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Rutford and Evans Ice Streams investigated using satellite radar interferometry and modelling. / Helena Juliet Sykes
Swansea University Author: Helena Juliet, Sykes
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The Rutford and Evans Ice Streams together drain over 150,000 km2 of the West Antarctic Ice Sheet, a marine ice sheet with much of its bed below sea level. Ice streams make up only 13% of the Antarctic coastline, but are responsible for 90% of the discharge across the grounding line, where the ice s...
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The Rutford and Evans Ice Streams together drain over 150,000 km2 of the West Antarctic Ice Sheet, a marine ice sheet with much of its bed below sea level. Ice streams make up only 13% of the Antarctic coastline, but are responsible for 90% of the discharge across the grounding line, where the ice starts to float. The Rutford and Evans Ice Streams were investigated using the remote sensing method of interferometry, which uses the phase difference between successive Synthetic Aperture Radar (SAR) satellite images to derive displacement in the line-of-sight (LOS) direction of the satellite and topography, which can be separated with further processing. The grounding zones of both ice streams were mapped from clearly defined changes in vertical tidal motion visible in the interferograms. The Rutford grounding zone is dominated by a central pinning point, and the Evans grounding zone has a complex shape so that for much of the main trunk of the ice stream the east side is grounded and the west side is floating. The tidal signal for each ice stream was reconstructed, and the tidal ranges of the Rutford and Evans grounding zones are more than 6 m and 5 m respectively, both well above average for Antarctica. Vertical displacement observed in both single and double difference interferograms correlated well to changing tidal height. The width of the grounding zone modelled using an elastic beam was close to the observed grounding zone width for both ice streams. Successful differential interferometry relies on the validity of the Constant Velocity Assumption (CVA), which states that interferograms differenced to derive topographic phase must contain the same displacement phase. However, due to the large tidal ranges at the grounding lines both ice streams, this assumption, which would be better termed the Constant Displacement Assumption (CDA), was violated to an extent which may be unprecedented in the literature. The Rutford Ice Stream reached velocities of approximately 400 m a-1 at its grounding line between 1992 and 1996, and the Evans Ice Stream appears to have decreased in speed from 750 m a-1 in 1992 to 540 m a-1 in 1996. This would have a significant effect on mass balance. The behaviour of this ice stream up to the present day clearly requires further investigation.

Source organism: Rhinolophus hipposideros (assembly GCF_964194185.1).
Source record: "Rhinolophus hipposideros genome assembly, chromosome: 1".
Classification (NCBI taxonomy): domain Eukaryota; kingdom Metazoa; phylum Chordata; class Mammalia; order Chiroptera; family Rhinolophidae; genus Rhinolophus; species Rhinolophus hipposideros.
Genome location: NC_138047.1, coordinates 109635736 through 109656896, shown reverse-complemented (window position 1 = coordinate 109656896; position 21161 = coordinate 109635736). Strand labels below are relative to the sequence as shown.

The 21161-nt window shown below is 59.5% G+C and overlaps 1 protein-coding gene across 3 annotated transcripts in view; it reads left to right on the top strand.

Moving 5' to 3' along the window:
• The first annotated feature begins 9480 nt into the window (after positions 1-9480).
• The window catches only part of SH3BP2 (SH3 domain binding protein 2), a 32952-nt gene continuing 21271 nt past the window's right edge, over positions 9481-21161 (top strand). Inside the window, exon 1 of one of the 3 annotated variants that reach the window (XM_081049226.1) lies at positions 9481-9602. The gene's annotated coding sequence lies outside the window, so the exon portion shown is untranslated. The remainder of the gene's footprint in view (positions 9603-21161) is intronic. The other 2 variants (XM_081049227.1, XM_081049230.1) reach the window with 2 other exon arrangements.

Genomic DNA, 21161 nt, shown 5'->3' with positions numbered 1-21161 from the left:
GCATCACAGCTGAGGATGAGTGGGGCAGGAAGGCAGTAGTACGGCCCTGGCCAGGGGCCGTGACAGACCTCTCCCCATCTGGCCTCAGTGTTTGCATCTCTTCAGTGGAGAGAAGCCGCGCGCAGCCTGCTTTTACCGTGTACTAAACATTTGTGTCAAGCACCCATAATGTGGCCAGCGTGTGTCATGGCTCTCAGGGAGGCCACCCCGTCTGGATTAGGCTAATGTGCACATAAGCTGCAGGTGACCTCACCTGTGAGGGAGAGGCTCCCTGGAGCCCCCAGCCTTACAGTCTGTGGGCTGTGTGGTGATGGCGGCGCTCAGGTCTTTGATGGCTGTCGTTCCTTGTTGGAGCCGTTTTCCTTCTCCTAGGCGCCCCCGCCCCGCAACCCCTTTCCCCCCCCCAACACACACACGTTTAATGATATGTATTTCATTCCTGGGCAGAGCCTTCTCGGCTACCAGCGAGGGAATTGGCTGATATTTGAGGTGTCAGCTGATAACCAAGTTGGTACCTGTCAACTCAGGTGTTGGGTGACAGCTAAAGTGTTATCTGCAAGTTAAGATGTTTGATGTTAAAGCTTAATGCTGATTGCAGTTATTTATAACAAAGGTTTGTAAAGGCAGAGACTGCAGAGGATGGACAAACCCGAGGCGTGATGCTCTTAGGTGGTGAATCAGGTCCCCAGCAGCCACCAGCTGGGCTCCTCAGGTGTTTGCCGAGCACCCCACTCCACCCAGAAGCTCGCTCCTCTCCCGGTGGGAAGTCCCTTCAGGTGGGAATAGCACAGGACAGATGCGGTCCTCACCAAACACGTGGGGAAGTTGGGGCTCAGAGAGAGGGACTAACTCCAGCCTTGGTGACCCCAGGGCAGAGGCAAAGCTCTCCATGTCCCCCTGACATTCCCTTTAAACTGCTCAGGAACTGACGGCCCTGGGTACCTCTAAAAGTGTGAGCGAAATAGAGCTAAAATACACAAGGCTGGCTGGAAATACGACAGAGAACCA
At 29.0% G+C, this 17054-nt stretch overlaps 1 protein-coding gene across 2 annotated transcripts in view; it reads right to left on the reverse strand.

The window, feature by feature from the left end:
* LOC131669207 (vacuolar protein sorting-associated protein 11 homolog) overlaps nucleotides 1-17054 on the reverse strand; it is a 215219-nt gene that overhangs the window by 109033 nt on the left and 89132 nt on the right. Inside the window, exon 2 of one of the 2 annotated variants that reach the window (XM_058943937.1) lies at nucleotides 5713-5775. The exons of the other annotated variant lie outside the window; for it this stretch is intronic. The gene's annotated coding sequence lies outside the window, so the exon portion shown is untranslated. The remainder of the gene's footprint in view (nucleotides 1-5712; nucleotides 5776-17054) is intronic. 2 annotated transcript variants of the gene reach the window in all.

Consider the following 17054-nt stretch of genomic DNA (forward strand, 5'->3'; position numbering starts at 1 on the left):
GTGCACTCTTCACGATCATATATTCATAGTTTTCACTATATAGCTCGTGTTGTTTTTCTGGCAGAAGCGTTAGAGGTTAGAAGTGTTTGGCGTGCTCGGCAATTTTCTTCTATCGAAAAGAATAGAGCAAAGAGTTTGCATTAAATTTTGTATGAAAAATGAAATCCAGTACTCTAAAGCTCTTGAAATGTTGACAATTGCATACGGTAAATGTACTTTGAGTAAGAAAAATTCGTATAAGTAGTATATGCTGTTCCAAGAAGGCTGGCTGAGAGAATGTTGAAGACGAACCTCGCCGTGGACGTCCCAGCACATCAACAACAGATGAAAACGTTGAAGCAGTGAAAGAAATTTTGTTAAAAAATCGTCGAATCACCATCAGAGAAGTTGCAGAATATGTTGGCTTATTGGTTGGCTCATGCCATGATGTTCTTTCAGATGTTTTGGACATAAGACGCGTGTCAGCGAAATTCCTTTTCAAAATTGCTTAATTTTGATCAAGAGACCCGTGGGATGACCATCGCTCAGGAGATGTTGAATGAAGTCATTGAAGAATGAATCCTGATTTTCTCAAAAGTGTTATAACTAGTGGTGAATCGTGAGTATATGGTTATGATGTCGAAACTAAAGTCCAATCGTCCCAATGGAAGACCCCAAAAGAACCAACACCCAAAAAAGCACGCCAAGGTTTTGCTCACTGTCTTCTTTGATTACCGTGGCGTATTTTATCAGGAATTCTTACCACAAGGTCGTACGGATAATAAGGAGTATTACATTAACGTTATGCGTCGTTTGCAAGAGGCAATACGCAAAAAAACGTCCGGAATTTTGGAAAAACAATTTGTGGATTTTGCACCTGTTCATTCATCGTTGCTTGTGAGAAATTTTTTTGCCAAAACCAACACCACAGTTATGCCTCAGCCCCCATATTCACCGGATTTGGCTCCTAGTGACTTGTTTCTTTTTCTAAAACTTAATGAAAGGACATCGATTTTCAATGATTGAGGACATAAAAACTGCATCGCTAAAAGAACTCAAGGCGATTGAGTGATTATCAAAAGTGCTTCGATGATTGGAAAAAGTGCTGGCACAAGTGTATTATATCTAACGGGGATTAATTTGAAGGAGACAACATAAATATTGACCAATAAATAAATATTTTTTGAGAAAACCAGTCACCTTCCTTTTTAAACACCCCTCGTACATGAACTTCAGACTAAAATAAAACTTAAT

Remote sensing.;Geographic information science and geodesy.
College of Science